Friday, 2 March 2018

Show, not tell.

Show not tell is one of those concepts it can be hard to get to grips with. Inexperienced writers will often be told it’s all ‘tell’ and you need to ‘show’ more, but they are not alone; even experienced writers will slip into telling sometimes.

If you don’t know, ‘showing’ is the description of events which allow the reader to experience the story through the action, words and senses of the character. It’s like a picture in writing; the reader can look at it and work out what’s going on without you having to tell them. Ernest Hemingway called it the Iceberg Theory, or the theory of omission, where what is not said is just as important (if not more so) than what is said. You give the clues and allow the issues to emerge.

The whole process of showing allows the reader to engage with the text by expecting them to fill in the blanks and use their brain. You have to respect your reader to do this, to develop their own understanding of the action without detailing everything and laying it all out for them, but generally, this makes for a much more enjoyable reading experience.

‘Telling’ leaves little room for the imagination. As a reader, it’s boring and often exhausting to plough through pages and pages of narrative summary or description, however beautifully written it may be, and will often be the cause of your reader skipping ahead looking for some action.

Children especially, will not tolerate endless boring pages of you telling them how it is. They have the imagination to fill in the blanks on their own.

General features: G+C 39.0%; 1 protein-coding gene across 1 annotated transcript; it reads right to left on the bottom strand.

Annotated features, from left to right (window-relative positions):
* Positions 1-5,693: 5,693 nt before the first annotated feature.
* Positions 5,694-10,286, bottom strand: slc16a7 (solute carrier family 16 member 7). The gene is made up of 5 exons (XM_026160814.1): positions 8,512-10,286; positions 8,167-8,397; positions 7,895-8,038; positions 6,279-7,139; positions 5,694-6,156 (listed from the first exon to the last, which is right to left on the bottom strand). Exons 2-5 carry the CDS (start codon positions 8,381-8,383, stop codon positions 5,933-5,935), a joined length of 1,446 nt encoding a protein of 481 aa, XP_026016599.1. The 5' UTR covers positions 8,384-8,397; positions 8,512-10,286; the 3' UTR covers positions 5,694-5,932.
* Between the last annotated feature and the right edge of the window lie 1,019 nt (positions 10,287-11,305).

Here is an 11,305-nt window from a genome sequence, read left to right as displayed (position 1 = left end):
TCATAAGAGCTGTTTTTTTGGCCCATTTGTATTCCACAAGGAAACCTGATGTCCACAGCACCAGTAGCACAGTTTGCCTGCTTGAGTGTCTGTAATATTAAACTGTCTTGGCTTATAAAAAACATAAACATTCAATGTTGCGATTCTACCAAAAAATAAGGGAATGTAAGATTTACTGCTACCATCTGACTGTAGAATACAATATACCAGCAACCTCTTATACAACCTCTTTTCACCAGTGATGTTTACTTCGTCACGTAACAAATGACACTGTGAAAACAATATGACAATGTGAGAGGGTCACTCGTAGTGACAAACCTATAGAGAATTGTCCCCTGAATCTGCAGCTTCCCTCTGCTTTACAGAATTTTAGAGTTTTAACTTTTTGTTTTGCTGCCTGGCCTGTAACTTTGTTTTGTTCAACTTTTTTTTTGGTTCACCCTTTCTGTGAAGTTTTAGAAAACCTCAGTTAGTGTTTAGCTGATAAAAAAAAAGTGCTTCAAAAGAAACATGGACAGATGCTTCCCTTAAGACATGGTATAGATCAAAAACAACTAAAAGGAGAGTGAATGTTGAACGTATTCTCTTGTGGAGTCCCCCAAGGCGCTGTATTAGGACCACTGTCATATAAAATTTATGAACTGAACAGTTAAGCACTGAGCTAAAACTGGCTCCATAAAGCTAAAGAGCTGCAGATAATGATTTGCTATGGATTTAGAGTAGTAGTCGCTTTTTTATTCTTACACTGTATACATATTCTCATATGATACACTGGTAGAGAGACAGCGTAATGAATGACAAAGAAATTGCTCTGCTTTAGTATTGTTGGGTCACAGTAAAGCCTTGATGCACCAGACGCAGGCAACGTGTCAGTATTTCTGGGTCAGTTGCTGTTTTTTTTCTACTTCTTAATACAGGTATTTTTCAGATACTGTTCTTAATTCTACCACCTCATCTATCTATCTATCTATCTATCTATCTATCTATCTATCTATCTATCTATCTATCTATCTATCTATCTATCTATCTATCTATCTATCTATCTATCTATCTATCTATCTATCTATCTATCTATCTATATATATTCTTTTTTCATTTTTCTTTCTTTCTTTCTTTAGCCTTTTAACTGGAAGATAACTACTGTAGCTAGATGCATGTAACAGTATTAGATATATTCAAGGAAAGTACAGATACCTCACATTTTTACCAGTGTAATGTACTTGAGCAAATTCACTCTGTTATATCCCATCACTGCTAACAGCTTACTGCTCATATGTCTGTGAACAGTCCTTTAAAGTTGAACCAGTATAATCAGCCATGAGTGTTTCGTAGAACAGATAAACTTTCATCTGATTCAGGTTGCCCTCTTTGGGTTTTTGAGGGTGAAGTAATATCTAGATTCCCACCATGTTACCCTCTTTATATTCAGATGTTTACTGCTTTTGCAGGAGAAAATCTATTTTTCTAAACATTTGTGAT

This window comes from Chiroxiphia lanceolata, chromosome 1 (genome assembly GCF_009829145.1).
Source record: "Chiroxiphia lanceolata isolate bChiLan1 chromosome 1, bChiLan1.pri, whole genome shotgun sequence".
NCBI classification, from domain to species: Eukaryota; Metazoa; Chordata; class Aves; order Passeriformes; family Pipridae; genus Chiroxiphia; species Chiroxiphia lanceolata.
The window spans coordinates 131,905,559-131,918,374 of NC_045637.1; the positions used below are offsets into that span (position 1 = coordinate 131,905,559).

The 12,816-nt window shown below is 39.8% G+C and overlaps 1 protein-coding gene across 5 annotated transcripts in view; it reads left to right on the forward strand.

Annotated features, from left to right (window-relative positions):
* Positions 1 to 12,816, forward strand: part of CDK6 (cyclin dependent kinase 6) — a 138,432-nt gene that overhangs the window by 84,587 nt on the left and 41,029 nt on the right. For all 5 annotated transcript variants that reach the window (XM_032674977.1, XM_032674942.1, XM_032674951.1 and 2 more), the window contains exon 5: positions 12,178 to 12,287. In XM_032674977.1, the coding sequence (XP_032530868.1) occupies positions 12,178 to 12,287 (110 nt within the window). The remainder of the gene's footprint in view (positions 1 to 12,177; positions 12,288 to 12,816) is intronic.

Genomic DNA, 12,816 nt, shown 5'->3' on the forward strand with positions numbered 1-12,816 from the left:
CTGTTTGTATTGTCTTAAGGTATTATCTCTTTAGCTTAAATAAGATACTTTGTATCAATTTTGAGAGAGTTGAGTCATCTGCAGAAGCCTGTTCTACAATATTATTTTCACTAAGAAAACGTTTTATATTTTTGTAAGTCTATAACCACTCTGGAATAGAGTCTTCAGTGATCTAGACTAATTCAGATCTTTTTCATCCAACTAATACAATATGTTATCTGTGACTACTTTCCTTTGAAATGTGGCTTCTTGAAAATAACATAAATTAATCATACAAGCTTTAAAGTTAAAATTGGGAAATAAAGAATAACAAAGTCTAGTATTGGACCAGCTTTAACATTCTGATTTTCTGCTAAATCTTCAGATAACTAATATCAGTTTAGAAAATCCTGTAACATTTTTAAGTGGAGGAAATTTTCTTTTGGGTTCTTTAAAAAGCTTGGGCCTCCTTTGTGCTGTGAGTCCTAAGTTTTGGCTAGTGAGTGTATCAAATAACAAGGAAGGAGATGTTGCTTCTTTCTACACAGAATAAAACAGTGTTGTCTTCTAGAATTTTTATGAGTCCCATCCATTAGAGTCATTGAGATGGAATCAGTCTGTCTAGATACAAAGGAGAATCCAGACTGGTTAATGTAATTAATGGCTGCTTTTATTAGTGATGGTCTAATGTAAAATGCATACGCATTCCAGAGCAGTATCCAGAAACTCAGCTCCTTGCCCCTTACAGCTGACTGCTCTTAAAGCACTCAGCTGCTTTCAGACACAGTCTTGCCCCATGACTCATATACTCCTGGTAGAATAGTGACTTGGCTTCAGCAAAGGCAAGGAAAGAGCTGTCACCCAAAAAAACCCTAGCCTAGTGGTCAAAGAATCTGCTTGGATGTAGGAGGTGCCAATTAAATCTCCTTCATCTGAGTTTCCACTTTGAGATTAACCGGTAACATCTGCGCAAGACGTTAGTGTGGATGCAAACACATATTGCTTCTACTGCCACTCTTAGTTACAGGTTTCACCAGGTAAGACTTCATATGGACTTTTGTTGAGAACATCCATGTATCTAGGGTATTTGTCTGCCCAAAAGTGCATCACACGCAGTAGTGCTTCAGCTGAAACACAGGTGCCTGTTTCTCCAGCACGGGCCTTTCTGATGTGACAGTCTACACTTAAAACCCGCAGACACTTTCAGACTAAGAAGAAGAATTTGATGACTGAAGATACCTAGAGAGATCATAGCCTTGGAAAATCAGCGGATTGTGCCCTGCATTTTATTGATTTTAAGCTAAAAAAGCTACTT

If she tells me that one more time, I'll scream, thought Eddie.
But, there are times when telling it how it is, is the right and proper thing to do. If, for example, you wrote a whole novel showing everything, you would have one seriously long narrative to get through. Showing requires more words so telling may cover a greater period of time more succinctly. And also, those between scene moments need to be 'told', to help the story progress and keep the pace. Telling is a legitimate shortcut which will help you and the reader move to the important drama.

Still confused? Here are a couple more posts for further clarity...


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  2. The cultural history of Inter-war Europe is filled with such powerful and influential interpretations of a reality that defeats the human capacity to imagine evil. Take Picasso's Guernica for instance. In June 1937, Picasso finished painting the Modernist classic in response to another April tragedy: the bombing of the Spanish city of Guernica during the civil war. It was his anguished creativity reacting to George Steer's eyewitness account of the incident.
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